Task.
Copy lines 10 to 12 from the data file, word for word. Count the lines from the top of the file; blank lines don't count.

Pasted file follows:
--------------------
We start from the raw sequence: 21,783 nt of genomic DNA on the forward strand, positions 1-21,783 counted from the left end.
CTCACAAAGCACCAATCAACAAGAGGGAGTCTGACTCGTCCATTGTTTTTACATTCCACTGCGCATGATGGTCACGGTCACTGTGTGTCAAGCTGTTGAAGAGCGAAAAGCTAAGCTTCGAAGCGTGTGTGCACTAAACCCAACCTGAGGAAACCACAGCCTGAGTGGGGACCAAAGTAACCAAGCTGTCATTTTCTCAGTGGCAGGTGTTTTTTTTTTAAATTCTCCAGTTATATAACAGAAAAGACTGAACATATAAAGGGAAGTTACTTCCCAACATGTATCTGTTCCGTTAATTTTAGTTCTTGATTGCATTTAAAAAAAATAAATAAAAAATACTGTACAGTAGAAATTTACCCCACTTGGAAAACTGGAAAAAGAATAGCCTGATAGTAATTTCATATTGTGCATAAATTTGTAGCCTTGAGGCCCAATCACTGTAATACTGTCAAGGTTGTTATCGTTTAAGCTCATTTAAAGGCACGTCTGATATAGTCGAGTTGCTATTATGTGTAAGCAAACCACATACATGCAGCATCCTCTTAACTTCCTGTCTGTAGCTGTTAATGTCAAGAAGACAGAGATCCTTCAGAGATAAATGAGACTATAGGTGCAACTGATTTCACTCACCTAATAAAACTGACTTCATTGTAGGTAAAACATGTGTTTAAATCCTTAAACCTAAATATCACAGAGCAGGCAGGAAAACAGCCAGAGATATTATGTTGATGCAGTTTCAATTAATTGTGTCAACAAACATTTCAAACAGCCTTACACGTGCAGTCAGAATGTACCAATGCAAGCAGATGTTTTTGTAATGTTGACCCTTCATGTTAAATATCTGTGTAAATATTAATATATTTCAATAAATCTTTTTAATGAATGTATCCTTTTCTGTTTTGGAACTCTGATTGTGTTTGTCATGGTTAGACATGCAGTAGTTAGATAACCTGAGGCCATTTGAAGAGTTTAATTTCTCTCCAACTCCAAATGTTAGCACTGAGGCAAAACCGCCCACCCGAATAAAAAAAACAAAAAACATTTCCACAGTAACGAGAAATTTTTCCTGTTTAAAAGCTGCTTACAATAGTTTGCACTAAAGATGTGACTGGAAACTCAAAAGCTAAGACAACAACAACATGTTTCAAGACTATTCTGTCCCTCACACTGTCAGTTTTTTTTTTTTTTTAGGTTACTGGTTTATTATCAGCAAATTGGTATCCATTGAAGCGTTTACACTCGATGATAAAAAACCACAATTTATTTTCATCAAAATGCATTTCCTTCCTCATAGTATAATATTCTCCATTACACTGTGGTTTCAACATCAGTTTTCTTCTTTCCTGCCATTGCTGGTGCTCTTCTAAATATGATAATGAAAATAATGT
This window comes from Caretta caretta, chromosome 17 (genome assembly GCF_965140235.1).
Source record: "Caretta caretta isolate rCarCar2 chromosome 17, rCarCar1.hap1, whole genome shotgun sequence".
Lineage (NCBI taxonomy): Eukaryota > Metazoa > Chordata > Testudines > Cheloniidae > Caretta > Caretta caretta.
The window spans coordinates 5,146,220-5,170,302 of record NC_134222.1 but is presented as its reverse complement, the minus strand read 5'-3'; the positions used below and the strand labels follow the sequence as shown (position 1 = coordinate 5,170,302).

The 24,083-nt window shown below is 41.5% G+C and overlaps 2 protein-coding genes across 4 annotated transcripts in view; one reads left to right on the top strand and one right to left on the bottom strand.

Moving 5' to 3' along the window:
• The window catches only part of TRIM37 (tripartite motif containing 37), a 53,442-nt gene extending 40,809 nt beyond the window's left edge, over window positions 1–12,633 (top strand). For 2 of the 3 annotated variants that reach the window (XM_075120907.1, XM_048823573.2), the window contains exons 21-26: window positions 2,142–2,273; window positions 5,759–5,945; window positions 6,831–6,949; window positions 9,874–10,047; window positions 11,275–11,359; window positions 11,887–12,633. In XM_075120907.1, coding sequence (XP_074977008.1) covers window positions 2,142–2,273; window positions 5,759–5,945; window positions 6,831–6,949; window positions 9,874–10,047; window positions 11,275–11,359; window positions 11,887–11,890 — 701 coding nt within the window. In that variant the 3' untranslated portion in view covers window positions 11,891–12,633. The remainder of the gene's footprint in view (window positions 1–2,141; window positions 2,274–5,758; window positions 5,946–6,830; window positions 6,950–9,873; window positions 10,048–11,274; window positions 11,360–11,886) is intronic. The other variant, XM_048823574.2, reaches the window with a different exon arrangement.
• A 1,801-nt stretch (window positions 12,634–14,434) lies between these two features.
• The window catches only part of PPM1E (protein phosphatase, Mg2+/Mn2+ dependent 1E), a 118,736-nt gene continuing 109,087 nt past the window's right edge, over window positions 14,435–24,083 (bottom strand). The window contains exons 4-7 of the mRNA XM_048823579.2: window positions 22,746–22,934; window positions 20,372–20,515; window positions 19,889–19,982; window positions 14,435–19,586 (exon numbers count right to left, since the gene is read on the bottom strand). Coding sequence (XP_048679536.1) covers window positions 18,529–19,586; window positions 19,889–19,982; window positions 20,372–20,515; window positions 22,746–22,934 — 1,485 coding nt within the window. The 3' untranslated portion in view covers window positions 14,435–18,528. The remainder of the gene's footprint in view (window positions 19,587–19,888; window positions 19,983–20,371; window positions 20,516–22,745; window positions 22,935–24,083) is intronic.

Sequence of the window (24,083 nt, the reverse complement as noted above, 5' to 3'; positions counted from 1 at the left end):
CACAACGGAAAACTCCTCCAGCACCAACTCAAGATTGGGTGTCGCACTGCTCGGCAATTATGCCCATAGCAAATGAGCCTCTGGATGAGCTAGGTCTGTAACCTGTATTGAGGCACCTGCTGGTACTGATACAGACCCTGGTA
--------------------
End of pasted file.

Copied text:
• A 1,801-nt stretch (window positions 12,634–14,434) lies between these two features.
• The window catches only part of PPM1E (protein phosphatase, Mg2+/Mn2+ dependent 1E), a 118,736-nt gene continuing 109,087 nt past the window's right edge, over window positions 14,435–24,083 (bottom strand). The window contains exons 4-7 of the mRNA XM_048823579.2: window positions 22,746–22,934; window positions 20,372–20,515; window positions 19,889–19,982; window positions 14,435–19,586 (exon numbers count right to left, since the gene is read on the bottom strand). Coding sequence (XP_048679536.1) covers window positions 18,529–19,586; window positions 19,889–19,982; window positions 20,372–20,515; window positions 22,746–22,934 — 1,485 coding nt within the window. The 3' untranslated portion in view covers window positions 14,435–18,528. The remainder of the gene's footprint in view (window positions 19,587–19,888; window positions 19,983–20,371; window positions 20,516–22,745; window positions 22,935–24,083) is intronic.

Sequence of the window (24,083 nt, the reverse complement as noted above, 5' to 3'; positions counted from 1 at the left end):